22 January 2018
Winky D gives voter registration oomph
Cholera: Zim on high alert as 4 killed
ANC confirms Zuma exit discussion
Government orders blood price reduction
- One day’s supply left of key blood group
Kasukuwere begs ED for forgiveness: official
Chinamasa to divert wages to devolution
Dump Mugabe regalia, Zanu PF official
Gemmology center in Mutare soon
NRZ loss as gold miners damage rail line
Unpaid Mr ugly reports sponsors to ZRP
Zim author releases new book in USA
Billiat might still leave: Sundowns coach
Anger as Dembare approach City player
Mnangagwa’s ‘New’ Zim merits support
Zhuwao: kleptocracy and EDiots in Davos
Mnangagwa off to Davos empty handed
Economy: the need for a paradigm shift
African players in Europe feel Ebola backlash

Asked to undergo medical examination on return to Montpellier ... Ivory Coast's Siaka Tiene

17/10/2014 00:00:00
by Supersport
Forced to deny rumours he was infected ... Michael Essien
How Mine take on Nigeria’s Bayelsa
Dynamos players skip training over pay
How Mine thrash Seychelles side 5-1
DeMbare face DRC fight after home draw

AFRICAN footballers based at European clubs, especially those travelling back to the continent from international duty, began on Friday to feel the backlash from fears over the Ebola virus outbreak.

A Sierra Leone player has been asked to stay away from his Greek club after competing in African Nations Cup qualifiers while former French champions Montpellier ordered a player to have medical tests on his return from the continent.

Ivory Coast full back Siaka Tiene, who played in two matches against the Democratic Republic of Congo over the last week, was asked to undergo a medical examination on his return to Montpellier on Friday following trips to Kinshasa and Abidjan.

"For him to be examined seems to be a prudent and logical move," the club's coach Roland Courbis told Radio Monte Carlo.

John Kamara has been told by Greek second division club Lamia to stay away for the next three weeks after he returned from playing for Sierra Leone against Cameroon.

Sierra Leone is one of three West African nations at the epicentre of the worst outbreak of the disease on record which has killed more than 4 500 people but their matches were held in Cameroon, where there have been no reports of the haemorrhagic fever, because of a ban on Sierra Leone hosting internationals.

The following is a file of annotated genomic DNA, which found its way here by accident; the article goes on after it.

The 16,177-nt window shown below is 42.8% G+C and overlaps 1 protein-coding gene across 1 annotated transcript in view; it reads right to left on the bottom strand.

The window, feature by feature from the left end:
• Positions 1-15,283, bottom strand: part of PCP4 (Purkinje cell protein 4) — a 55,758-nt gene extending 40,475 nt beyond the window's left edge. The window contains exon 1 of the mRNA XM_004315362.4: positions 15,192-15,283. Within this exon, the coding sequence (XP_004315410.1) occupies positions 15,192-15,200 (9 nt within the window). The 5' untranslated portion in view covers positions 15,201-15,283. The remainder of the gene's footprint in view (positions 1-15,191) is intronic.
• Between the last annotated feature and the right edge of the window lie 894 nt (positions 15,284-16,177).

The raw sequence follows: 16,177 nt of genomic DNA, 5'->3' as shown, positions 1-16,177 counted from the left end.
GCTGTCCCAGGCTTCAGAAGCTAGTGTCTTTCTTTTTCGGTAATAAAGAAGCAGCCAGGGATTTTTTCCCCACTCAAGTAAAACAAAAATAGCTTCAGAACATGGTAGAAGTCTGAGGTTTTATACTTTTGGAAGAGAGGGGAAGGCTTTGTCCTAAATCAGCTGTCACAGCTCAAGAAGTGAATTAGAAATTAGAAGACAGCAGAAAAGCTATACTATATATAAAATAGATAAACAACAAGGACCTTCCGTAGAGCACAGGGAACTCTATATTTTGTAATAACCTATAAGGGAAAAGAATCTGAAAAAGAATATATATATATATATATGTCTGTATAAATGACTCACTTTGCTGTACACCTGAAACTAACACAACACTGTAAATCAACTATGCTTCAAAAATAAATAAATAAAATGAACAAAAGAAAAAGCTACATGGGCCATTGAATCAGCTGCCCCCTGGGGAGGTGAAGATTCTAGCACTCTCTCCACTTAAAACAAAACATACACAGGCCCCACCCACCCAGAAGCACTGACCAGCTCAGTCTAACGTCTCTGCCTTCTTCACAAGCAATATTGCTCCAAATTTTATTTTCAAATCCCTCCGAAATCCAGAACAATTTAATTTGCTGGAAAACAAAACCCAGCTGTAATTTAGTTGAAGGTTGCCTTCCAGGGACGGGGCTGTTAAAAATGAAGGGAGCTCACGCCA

"It's something crazy. The club told me I shouldn't be with them for 15 to 21 days as I went to Africa to play and because of the Ebola virus," the 26-year-old told the BBC on Friday.

"They made it clear I should stay indoors and not go to training. I've told the club I'm ready to undergo any medical they want me to do - as far as I'm concerned I don't have the Ebola virus. I don't understand it but I have to respect their decision," he added.

The incubation period for the Ebola virus from the time of infection to symptoms is two to 21 days, the World Heath Organisation said on its website.

Sierra Leone's footballers were confined to their hotel in Cameroon and had their temperatures checked twice daily.

It was reported last week that Guinea international Lass Bangoura was asked by Rayo Vallecano not to play in his country's Nations Cup qualifiers against Ghana but it turned out the Spanish-based player had not been called up for the matches.

Former Ghana international Michael Essien on Monday denied internet rumours he had contracted the virus.

"Ebola is a very serious issue and people shouldn't joke about it," he said on Instagram. "Whoever wrote this article is very unprofessional and insensitive."


Newcastle United manager Alan Pardew said his club were working on putting plans in place for the return of African footballers from internationals.

"Our doctor has looked into the options that might arise and also protective for them. It's something to be concerned about. We all have to be on our guard," he said.

Email this to a friend Printable Version Discuss This Story
Share this article:

Digg it






Face Book



comments powered by Disqus
RSS NewsTicker